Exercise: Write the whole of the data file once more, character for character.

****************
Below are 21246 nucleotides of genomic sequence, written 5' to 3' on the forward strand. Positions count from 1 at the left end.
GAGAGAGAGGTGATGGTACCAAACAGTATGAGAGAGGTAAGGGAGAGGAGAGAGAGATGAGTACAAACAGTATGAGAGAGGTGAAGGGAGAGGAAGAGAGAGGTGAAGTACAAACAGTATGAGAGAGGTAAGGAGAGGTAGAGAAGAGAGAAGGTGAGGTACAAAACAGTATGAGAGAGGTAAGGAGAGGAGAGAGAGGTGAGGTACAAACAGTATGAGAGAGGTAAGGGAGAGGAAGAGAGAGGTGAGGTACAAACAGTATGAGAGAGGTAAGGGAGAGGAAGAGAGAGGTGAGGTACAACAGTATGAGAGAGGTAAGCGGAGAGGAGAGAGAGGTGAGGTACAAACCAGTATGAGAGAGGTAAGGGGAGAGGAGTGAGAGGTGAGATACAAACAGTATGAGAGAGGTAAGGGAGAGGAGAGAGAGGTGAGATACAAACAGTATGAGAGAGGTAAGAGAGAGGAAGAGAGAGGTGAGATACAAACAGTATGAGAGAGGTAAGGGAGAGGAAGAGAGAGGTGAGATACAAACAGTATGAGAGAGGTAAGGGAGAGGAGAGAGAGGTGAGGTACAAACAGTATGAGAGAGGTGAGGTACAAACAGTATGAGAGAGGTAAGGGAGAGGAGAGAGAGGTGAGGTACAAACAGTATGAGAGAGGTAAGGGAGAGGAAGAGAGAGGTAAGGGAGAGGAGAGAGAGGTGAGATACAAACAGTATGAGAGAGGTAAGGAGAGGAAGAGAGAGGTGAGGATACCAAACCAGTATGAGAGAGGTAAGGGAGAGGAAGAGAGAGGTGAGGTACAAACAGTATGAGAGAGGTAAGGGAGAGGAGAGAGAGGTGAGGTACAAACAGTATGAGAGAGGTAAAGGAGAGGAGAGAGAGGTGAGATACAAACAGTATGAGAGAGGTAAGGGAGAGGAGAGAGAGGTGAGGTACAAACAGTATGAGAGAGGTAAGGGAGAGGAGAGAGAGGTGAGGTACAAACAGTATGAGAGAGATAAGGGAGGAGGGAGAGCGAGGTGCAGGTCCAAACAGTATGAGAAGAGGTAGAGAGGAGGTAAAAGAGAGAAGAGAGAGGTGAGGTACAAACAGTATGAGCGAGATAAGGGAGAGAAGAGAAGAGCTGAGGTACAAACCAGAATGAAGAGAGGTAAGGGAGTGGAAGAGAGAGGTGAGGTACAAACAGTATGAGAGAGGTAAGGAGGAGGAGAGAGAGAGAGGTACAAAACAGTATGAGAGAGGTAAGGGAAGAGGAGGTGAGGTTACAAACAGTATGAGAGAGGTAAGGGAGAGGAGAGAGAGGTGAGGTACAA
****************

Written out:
Below are 21246 nucleotides of genomic sequence, written 5' to 3' on the forward strand. Positions count from 1 at the left end.
GAGAGAGAGGTGATGGTACCAAACAGTATGAGAGAGGTAAGGGAGAGGAGAGAGAGATGAGTACAAACAGTATGAGAGAGGTGAAGGGAGAGGAAGAGAGAGGTGAAGTACAAACAGTATGAGAGAGGTAAGGAGAGGTAGAGAAGAGAGAAGGTGAGGTACAAAACAGTATGAGAGAGGTAAGGAGAGGAGAGAGAGGTGAGGTACAAACAGTATGAGAGAGGTAAGGGAGAGGAAGAGAGAGGTGAGGTACAAACAGTATGAGAGAGGTAAGGGAGAGGAAGAGAGAGGTGAGGTACAACAGTATGAGAGAGGTAAGCGGAGAGGAGAGAGAGGTGAGGTACAAACCAGTATGAGAGAGGTAAGGGGAGAGGAGTGAGAGGTGAGATACAAACAGTATGAGAGAGGTAAGGGAGAGGAGAGAGAGGTGAGATACAAACAGTATGAGAGAGGTAAGAGAGAGGAAGAGAGAGGTGAGATACAAACAGTATGAGAGAGGTAAGGGAGAGGAAGAGAGAGGTGAGATACAAACAGTATGAGAGAGGTAAGGGAGAGGAGAGAGAGGTGAGGTACAAACAGTATGAGAGAGGTGAGGTACAAACAGTATGAGAGAGGTAAGGGAGAGGAGAGAGAGGTGAGGTACAAACAGTATGAGAGAGGTAAGGGAGAGGAAGAGAGAGGTAAGGGAGAGGAGAGAGAGGTGAGATACAAACAGTATGAGAGAGGTAAGGAGAGGAAGAGAGAGGTGAGGATACCAAACCAGTATGAGAGAGGTAAGGGAGAGGAAGAGAGAGGTGAGGTACAAACAGTATGAGAGAGGTAAGGGAGAGGAGAGAGAGGTGAGGTACAAACAGTATGAGAGAGGTAAAGGAGAGGAGAGAGAGGTGAGATACAAACAGTATGAGAGAGGTAAGGGAGAGGAGAGAGAGGTGAGGTACAAACAGTATGAGAGAGGTAAGGGAGAGGAGAGAGAGGTGAGGTACAAACAGTATGAGAGAGATAAGGGAGGAGGGAGAGCGAGGTGCAGGTCCAAACAGTATGAGAAGAGGTAGAGAGGAGGTAAAAGAGAGAAGAGAGAGGTGAGGTACAAACAGTATGAGCGAGATAAGGGAGAGAAGAGAAGAGCTGAGGTACAAACCAGAATGAAGAGAGGTAAGGGAGTGGAAGAGAGAGGTGAGGTACAAACAGTATGAGAGAGGTAAGGAGGAGGAGAGAGAGAGAGGTACAAAACAGTATGAGAGAGGTAAGGGAAGAGGAGGTGAGGTTACAAACAGTATGAGAGAGGTAAGGGAGAGGAGAGAGAGGTGAGGTACAA